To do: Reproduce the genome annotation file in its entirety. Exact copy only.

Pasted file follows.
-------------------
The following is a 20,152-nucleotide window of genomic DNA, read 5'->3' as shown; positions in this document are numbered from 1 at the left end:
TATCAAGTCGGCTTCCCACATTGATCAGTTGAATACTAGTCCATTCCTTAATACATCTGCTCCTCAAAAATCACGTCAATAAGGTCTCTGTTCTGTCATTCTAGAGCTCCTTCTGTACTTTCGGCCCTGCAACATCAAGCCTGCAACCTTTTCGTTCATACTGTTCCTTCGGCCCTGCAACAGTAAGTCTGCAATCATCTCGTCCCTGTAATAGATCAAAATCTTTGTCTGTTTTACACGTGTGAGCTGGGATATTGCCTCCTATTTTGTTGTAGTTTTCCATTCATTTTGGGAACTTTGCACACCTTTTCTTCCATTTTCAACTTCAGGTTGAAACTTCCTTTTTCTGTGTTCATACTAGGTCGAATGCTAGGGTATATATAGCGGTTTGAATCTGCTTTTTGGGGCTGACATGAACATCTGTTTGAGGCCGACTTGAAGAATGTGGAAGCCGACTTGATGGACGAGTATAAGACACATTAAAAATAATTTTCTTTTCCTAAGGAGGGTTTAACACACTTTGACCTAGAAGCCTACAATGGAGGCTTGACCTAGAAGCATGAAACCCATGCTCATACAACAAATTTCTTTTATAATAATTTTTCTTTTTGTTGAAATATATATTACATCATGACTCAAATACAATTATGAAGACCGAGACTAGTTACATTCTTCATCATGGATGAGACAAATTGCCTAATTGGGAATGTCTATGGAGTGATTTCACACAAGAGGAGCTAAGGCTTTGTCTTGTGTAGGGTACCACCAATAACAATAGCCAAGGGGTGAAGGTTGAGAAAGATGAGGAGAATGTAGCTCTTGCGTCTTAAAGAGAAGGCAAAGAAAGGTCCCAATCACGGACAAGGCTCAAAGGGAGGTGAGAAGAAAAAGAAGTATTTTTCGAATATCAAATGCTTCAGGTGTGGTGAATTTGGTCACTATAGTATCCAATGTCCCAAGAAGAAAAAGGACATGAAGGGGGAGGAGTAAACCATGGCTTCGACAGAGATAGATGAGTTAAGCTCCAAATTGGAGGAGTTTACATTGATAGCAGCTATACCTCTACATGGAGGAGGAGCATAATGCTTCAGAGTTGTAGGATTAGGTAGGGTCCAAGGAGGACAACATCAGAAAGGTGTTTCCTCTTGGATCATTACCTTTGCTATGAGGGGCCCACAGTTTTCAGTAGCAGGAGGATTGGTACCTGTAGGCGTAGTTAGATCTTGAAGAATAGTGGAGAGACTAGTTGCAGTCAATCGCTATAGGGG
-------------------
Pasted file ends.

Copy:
The following is a 20,152-nucleotide window of genomic DNA, read 5'->3' as shown; positions in this document are numbered from 1 at the left end:
TATCAAGTCGGCTTCCCACATTGATCAGTTGAATACTAGTCCATTCCTTAATACATCTGCTCCTCAAAAATCACGTCAATAAGGTCTCTGTTCTGTCATTCTAGAGCTCCTTCTGTACTTTCGGCCCTGCAACATCAAGCCTGCAACCTTTTCGTTCATACTGTTCCTTCGGCCCTGCAACAGTAAGTCTGCAATCATCTCGTCCCTGTAATAGATCAAAATCTTTGTCTGTTTTACACGTGTGAGCTGGGATATTGCCTCCTATTTTGTTGTAGTTTTCCATTCATTTTGGGAACTTTGCACACCTTTTCTTCCATTTTCAACTTCAGGTTGAAACTTCCTTTTTCTGTGTTCATACTAGGTCGAATGCTAGGGTATATATAGCGGTTTGAATCTGCTTTTTGGGGCTGACATGAACATCTGTTTGAGGCCGACTTGAAGAATGTGGAAGCCGACTTGATGGACGAGTATAAGACACATTAAAAATAATTTTCTTTTCCTAAGGAGGGTTTAACACACTTTGACCTAGAAGCCTACAATGGAGGCTTGACCTAGAAGCATGAAACCCATGCTCATACAACAAATTTCTTTTATAATAATTTTTCTTTTTGTTGAAATATATATTACATCATGACTCAAATACAATTATGAAGACCGAGACTAGTTACATTCTTCATCATGGATGAGACAAATTGCCTAATTGGGAATGTCTATGGAGTGATTTCACACAAGAGGAGCTAAGGCTTTGTCTTGTGTAGGGTACCACCAATAACAATAGCCAAGGGGTGAAGGTTGAGAAAGATGAGGAGAATGTAGCTCTTGCGTCTTAAAGAGAAGGCAAAGAAAGGTCCCAATCACGGACAAGGCTCAAAGGGAGGTGAGAAGAAAAAGAAGTATTTTTCGAATATCAAATGCTTCAGGTGTGGTGAATTTGGTCACTATAGTATCCAATGTCCCAAGAAGAAAAAGGACATGAAGGGGGAGGAGTAAACCATGGCTTCGACAGAGATAGATGAGTTAAGCTCCAAATTGGAGGAGTTTACATTGATAGCAGCTATACCTCTACATGGAGGAGGAGCATAATGCTTCAGAGTTGTAGGATTAGGTAGGGTCCAAGGAGGACAACATCAGAAAGGTGTTTCCTCTTGGATCATTACCTTTGCTATGAGGGGCCCACAGTTTTCAGTAGCAGGAGGATTGGTACCTGTAGGCGTAGTTAGATCTTGAAGAATAGTGGAGAGACTAGTTGCAGTCAATCGCTATAGGGG